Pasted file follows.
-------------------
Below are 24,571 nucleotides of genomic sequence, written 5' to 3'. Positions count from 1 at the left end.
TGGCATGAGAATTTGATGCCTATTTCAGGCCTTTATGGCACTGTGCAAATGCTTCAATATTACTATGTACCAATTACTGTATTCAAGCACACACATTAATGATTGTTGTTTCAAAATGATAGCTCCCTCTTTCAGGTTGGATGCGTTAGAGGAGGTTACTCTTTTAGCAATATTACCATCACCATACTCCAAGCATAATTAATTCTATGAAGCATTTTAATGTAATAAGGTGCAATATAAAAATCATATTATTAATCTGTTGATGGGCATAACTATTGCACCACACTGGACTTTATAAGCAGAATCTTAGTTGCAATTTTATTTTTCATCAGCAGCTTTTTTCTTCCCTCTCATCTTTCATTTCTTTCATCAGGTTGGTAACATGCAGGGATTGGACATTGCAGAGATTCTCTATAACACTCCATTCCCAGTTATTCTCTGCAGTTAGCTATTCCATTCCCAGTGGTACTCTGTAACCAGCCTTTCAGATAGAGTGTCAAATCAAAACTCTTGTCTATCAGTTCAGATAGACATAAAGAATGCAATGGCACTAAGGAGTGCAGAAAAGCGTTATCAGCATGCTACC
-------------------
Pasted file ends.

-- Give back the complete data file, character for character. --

Below are 24,571 nucleotides of genomic sequence, written 5' to 3'. Positions count from 1 at the left end.
TGGCATGAGAATTTGATGCCTATTTCAGGCCTTTATGGCACTGTGCAAATGCTTCAATATTACTATGTACCAATTACTGTATTCAAGCACACACATTAATGATTGTTGTTTCAAAATGATAGCTCCCTCTTTCAGGTTGGATGCGTTAGAGGAGGTTACTCTTTTAGCAATATTACCATCACCATACTCCAAGCATAATTAATTCTATGAAGCATTTTAATGTAATAAGGTGCAATATAAAAATCATATTATTAATCTGTTGATGGGCATAACTATTGCACCACACTGGACTTTATAAGCAGAATCTTAGTTGCAATTTTATTTTTCATCAGCAGCTTTTTTCTTCCCTCTCATCTTTCATTTCTTTCATCAGGTTGGTAACATGCAGGGATTGGACATTGCAGAGATTCTCTATAACACTCCATTCCCAGTTATTCTCTGCAGTTAGCTATTCCATTCCCAGTGGTACTCTGTAACCAGCCTTTCAGATAGAGTGTCAAATCAAAACTCTTGTCTATCAGTTCAGATAGACATAAAGAATGCAATGGCACTAAGGAGTGCAGAAAAGCGTTATCAGCATGCTACC